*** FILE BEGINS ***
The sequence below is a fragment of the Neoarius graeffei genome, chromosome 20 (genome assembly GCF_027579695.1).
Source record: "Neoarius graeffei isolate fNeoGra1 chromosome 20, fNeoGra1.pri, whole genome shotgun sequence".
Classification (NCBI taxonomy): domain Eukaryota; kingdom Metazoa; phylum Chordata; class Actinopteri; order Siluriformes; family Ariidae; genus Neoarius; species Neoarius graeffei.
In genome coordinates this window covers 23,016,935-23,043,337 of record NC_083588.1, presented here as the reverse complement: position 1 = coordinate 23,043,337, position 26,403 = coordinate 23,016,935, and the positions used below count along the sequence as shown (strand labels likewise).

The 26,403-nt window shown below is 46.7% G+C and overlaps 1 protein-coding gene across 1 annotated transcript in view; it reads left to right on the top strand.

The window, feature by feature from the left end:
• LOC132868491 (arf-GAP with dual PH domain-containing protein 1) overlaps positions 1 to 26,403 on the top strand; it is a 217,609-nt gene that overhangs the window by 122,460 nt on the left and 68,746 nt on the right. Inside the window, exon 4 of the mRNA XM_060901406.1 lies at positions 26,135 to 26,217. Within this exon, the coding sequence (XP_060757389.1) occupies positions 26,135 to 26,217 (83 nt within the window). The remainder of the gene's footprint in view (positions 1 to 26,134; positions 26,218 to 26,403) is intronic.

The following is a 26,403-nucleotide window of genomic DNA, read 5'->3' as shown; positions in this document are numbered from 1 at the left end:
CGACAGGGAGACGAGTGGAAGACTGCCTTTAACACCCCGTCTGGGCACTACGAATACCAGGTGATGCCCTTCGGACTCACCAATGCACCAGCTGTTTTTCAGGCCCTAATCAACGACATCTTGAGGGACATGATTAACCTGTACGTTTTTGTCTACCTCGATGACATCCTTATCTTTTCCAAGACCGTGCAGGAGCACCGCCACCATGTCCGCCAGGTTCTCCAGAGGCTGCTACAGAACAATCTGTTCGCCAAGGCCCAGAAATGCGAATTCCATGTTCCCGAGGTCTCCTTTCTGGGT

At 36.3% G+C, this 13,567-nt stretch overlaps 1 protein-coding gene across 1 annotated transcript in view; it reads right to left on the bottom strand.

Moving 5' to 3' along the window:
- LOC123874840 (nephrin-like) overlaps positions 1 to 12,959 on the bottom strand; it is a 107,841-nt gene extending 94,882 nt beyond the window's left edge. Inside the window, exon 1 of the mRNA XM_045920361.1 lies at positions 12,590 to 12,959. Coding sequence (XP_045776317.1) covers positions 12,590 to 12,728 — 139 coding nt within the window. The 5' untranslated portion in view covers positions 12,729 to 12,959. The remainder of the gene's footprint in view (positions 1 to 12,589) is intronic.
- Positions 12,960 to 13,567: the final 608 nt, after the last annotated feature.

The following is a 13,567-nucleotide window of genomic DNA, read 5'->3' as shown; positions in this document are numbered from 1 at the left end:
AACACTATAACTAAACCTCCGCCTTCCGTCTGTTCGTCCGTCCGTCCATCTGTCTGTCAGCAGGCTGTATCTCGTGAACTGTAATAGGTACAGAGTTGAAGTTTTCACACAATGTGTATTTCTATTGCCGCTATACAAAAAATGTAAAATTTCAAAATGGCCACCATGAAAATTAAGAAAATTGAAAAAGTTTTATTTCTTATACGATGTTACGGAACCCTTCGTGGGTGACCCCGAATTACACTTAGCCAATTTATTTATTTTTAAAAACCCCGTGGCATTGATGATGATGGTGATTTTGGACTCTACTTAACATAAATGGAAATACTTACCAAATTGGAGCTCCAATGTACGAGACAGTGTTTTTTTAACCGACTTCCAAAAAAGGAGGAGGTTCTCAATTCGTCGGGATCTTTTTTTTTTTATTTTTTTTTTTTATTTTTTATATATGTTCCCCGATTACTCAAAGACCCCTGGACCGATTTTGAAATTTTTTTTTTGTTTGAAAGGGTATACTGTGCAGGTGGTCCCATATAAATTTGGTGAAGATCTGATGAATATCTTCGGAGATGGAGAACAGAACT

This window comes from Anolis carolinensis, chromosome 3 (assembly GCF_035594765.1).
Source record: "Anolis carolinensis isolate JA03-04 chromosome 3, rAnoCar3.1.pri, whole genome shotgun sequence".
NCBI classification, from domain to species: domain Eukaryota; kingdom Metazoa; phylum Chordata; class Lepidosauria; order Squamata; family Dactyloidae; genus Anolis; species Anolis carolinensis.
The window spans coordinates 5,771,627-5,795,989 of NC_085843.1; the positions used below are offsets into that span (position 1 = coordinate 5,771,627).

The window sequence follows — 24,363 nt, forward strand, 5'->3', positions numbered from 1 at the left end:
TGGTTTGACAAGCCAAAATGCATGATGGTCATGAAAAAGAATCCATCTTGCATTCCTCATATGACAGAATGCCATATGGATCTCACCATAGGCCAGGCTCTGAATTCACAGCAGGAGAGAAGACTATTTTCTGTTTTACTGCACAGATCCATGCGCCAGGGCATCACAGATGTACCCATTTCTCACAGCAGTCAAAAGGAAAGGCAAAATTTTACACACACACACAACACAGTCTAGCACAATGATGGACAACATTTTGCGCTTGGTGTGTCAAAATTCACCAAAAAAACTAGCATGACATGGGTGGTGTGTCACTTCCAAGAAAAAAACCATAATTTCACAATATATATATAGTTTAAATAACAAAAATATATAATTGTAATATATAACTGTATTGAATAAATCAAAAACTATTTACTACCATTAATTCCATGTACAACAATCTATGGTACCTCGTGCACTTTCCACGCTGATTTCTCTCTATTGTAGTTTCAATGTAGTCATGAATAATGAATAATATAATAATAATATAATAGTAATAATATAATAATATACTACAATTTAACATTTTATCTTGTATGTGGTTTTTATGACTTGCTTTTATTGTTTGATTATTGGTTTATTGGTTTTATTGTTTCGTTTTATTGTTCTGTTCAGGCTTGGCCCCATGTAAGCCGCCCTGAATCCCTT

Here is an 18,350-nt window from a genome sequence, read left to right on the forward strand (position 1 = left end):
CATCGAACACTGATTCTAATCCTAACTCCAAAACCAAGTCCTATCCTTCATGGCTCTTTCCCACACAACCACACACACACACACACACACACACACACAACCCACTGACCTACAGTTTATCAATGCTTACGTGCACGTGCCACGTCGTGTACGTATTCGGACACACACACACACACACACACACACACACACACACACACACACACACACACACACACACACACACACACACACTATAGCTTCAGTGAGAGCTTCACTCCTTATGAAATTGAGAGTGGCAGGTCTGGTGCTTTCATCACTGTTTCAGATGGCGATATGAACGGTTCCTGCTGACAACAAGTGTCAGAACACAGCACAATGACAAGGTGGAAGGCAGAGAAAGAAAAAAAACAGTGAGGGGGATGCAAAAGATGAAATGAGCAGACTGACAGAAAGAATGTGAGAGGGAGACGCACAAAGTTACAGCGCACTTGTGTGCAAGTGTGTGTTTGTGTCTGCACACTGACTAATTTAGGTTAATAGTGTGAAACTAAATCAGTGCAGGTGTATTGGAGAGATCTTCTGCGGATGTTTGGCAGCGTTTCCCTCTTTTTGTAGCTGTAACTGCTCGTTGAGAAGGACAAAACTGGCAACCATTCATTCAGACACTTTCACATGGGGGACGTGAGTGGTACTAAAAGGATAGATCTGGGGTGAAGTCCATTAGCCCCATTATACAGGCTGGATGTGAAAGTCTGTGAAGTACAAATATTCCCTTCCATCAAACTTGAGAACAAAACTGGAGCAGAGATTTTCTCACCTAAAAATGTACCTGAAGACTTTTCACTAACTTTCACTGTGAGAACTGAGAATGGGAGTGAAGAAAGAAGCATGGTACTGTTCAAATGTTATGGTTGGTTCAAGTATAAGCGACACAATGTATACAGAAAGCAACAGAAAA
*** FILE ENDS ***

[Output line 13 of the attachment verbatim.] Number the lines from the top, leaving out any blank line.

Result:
- Positions 12,960 to 13,567: the final 608 nt, after the last annotated feature.